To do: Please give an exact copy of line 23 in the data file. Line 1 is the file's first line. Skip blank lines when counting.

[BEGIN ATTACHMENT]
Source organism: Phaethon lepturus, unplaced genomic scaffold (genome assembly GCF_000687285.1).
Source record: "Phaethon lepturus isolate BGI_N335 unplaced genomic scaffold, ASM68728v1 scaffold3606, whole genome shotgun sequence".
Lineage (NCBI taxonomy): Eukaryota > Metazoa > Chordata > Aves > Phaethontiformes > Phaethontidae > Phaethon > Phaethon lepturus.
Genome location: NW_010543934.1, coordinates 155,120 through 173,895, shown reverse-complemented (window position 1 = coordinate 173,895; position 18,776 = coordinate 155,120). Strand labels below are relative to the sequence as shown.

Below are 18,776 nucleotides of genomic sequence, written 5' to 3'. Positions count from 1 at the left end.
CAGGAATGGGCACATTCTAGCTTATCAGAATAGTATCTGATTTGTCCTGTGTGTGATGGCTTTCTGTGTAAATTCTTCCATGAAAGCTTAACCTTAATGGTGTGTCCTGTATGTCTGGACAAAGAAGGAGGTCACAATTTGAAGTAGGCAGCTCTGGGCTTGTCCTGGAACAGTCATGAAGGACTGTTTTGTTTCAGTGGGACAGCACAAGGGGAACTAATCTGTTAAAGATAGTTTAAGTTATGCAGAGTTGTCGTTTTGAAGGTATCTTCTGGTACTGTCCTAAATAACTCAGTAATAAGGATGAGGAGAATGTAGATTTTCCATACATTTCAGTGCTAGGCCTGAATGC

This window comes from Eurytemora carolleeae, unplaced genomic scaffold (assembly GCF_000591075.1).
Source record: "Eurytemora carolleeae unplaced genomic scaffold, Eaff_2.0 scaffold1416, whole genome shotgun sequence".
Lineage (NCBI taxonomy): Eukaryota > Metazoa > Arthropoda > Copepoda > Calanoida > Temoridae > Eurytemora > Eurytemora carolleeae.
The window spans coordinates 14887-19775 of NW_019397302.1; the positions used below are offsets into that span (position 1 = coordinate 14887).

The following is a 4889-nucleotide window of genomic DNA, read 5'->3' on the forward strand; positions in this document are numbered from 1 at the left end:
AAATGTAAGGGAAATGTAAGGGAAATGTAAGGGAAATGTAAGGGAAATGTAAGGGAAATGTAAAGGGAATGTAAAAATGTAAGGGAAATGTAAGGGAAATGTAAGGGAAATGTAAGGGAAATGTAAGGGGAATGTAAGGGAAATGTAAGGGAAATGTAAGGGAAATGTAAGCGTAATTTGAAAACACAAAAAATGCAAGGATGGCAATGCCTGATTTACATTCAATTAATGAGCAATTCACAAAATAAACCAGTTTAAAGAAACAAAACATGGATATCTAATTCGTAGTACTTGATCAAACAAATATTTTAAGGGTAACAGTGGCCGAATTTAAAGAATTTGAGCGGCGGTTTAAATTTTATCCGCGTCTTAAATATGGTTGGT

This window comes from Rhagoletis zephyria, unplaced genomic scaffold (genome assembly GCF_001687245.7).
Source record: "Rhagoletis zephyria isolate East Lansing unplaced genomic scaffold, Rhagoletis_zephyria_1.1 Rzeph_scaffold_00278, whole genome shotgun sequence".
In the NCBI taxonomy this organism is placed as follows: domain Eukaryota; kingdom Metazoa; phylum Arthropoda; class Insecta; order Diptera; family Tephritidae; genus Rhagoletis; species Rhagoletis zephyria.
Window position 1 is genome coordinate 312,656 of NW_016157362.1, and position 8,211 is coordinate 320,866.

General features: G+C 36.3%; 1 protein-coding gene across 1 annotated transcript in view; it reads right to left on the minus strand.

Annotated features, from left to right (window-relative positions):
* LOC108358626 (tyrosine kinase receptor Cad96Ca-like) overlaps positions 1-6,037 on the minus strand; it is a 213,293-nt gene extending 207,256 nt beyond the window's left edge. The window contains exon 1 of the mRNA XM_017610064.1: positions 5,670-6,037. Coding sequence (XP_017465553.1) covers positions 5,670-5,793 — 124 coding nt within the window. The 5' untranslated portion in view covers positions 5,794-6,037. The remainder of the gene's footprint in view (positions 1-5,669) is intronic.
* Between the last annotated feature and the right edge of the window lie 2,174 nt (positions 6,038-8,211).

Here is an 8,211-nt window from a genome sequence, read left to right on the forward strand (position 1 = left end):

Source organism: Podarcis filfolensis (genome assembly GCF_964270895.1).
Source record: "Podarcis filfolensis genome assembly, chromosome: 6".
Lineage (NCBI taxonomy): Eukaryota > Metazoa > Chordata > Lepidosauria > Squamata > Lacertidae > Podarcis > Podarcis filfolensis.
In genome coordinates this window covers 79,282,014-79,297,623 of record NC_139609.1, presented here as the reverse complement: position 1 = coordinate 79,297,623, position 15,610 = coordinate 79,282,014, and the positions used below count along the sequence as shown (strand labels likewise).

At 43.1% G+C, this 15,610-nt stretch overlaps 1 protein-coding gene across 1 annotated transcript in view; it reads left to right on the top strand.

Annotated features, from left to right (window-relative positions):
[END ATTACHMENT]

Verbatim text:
Source record: "Podarcis filfolensis genome assembly, chromosome: 6".